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Women Suffer For Equality In Iran

Wed, Sep 19, 2007

Press

VOA News

Iranian law institutionalizes discrimination against women in a variety of ways. Under the law, women have fewer rights than men in matters relating to marriage, divorce, child custody, inheritance, and civil compensation. An Iranian woman’s testimony in court is worth half that of a man’s. The majority of university students in Iran are females, yet they are not treated equally when they enter the workforce.

In Iran, a woman must obtain a male relative’s permission to travel abroad. In Iran, women may not run for president, nor are they allowed to be judges. And punishment for so-called immoral behavior is meted out disproportionately to women in Iran.

To change these laws, a petition drive was started in 2006. The campaign was launched after a series of peaceful demonstrations by women’s rights activists were violently broken up by Iranian security forces. The campaign relies on volunteers to hand out pamphlets describing Iran’s current laws and to offer those interested a chance to sign the petition demanding changes. The goal is to collect one million signatures.

Mahnaz Afkhami is president of the international non-governmental organization Women’s Learning Partnership. She praises the signature campaign in Iran as “an educational process as well as a demand for change and for reform”:

“It is a grassroots campaign, which at the very least educates the public and gains public consensus. And at most, which is the highest hopes they have, and we all share, is that it will end up in more egalitarian laws regarding women.”

The response of the Iranian government has been harsh. Many women’s rights activists have been given prison terms and some have been sentenced to flogging. The situation has become so bad that Iranian lawyer and Nobel peace prize winner Shirin Ebadi has written to the U-N High Commissioner for Human Rights asking for an investigation. “Campaigning to end discriminatory laws should not send a woman to jail,” said Ms. Ebadi.

The U.S. agrees. State Department spokesman Sean McCormack, in a statement, said that “the United States stands with the women of Iran, who courageously struggle for their universal rights and justice in their country.”

Despite the arrests of many women activists, women in Iran continue to struggle to achieve basic rights and dignity.

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About Mahnaz Afkhami

A lifetime advocate for the rights of women, Mahnaz Afkhami works with activists across the world, especially in Muslim majority societies, to help women become leaders. She is Founder and President of Women’s Learning Partnership for Rights, Development, and Peace (WLP), Executive Director of Foundation for Iranian Studies...more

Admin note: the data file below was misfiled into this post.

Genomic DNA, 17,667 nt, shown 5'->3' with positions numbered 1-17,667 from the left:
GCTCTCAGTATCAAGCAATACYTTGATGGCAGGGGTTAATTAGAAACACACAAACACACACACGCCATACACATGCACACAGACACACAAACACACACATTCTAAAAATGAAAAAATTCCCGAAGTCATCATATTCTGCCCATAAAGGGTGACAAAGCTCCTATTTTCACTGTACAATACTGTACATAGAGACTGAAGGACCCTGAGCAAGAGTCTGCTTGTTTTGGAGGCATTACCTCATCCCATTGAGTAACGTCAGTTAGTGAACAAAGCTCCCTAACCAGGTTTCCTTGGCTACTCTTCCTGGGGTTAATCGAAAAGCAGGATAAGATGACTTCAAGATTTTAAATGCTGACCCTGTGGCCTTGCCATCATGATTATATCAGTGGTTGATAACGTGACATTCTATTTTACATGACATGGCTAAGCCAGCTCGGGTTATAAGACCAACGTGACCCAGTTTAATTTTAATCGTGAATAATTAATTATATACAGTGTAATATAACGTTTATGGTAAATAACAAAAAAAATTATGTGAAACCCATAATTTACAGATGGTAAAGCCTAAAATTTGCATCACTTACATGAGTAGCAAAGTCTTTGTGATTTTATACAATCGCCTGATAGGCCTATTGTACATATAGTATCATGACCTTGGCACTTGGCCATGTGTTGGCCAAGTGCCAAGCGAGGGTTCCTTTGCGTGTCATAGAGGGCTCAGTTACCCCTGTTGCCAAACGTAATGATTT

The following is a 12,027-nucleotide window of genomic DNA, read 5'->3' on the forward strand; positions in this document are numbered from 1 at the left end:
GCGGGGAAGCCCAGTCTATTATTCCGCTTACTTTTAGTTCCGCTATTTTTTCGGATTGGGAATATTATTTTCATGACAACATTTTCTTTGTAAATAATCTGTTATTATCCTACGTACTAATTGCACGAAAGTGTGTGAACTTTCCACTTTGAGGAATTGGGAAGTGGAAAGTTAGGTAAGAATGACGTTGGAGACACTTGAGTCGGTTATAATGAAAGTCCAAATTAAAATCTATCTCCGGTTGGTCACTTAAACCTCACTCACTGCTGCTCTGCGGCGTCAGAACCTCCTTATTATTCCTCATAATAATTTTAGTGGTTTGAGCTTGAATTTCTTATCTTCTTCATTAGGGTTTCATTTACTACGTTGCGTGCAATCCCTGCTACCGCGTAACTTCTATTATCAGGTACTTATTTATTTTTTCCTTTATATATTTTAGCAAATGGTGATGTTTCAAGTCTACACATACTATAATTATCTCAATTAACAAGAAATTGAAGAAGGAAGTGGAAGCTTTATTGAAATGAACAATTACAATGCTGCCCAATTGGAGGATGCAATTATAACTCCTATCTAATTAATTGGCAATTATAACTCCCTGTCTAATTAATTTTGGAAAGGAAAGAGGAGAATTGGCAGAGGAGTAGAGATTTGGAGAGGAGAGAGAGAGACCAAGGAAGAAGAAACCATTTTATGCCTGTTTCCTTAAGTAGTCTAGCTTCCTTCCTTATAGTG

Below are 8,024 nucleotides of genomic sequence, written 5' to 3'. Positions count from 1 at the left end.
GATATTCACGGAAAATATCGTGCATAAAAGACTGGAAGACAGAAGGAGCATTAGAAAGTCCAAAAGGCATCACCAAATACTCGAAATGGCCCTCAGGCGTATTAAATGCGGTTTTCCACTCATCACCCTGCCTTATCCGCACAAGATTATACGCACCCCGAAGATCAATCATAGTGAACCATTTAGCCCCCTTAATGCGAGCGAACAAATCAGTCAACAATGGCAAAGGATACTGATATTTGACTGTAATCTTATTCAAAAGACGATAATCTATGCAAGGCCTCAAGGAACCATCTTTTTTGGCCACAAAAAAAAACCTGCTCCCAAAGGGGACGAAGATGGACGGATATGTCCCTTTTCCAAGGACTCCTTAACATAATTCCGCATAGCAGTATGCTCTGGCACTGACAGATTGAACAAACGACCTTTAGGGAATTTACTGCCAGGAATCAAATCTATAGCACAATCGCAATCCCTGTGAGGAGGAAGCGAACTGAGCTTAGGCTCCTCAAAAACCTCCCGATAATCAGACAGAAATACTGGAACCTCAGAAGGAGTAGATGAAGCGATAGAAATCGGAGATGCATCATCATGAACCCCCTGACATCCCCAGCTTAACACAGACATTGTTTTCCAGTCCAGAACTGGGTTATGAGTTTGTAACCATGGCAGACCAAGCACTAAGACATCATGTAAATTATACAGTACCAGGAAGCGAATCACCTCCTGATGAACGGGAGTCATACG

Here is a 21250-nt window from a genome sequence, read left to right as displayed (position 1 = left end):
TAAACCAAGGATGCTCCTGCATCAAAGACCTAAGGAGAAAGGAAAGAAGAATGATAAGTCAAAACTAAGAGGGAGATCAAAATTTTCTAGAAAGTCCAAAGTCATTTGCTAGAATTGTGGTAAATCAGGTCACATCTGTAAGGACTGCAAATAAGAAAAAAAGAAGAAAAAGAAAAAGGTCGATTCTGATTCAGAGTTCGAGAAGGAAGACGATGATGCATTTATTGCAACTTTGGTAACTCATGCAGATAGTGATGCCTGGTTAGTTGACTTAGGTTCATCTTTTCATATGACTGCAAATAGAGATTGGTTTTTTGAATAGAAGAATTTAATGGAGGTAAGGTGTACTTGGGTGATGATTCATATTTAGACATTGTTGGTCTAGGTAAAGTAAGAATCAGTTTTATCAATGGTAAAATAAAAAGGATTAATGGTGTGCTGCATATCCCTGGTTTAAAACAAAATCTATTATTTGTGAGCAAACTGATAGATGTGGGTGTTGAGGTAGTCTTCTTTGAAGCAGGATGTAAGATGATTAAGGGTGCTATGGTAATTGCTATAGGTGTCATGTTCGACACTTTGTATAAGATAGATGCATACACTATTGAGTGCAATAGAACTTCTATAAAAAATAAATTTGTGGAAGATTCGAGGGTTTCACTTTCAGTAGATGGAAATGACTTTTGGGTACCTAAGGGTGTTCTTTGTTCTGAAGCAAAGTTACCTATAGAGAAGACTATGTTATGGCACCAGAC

Quotables – Human Rights

"We must pose the question: why is it that the denial of the most rudimentary rights to civil treatment for women is always based on some fundamental point of culture? Is this culture real, or is it a fetish that is used to maintain some economic, social, or simply psychological privilege?" - A Vision of Gender in Culture

"Women's status in society has become the standard by which humanity's progress toward civility and peace can be measured." - Architects for Peace

"The crass infringement of women's rights we see in the Muslim world has more to do with power, patriarchy, and misuse of religion as political weapon than with religion properly understood as individual faith." - Gender Apartheid, Cultural Relativism, and Women's Human Rights

"Rights and empowerment are interconnected: unless a substantial number of women in a community come to believe that they have rights and demand to exercise them, right remains an abstraction." - Faith and Freedom

Quotables – Iran Women’s Movement

"Now, when I look back [on the work of the WOI], it seems to me that our main mistake was not that we did not do other things which we should have done. Our main mistake was that we created conditions in which the contradictions related to modernity, progress, equality, and human rights, especially women’s rights, increased and the reaction to our work put perhaps too much pressure on the country’s social fabric." - Fate of the family protection law

"Iran’s One Million Signatures Campaign for the Reform of Discriminatory Laws is an extraordinary phenomenon. It is democratic, nonhierarchical, open, and evolving in a polity that is none of those things." - Iranian Women’s One Million Signatures Campaign for Equality: The Inside Story, Foreword

At the time of her execution, [Ms. Parsay] wrote one of the most moving letters to her children. And in that she expressed the same courage and the same steadfast belief in her principles that she had followed all of her life. And that was that: I’m a doctor. I know what it means to die, that takes only a minute. I’m not afraid of that. What I’m afraid of is to be pressured into denying 50 years of service to women. - Executed But Not Forgotten

“Prostitution was the code word for activism during the early part of the revolution” - I Was Iran's Last Woman Minister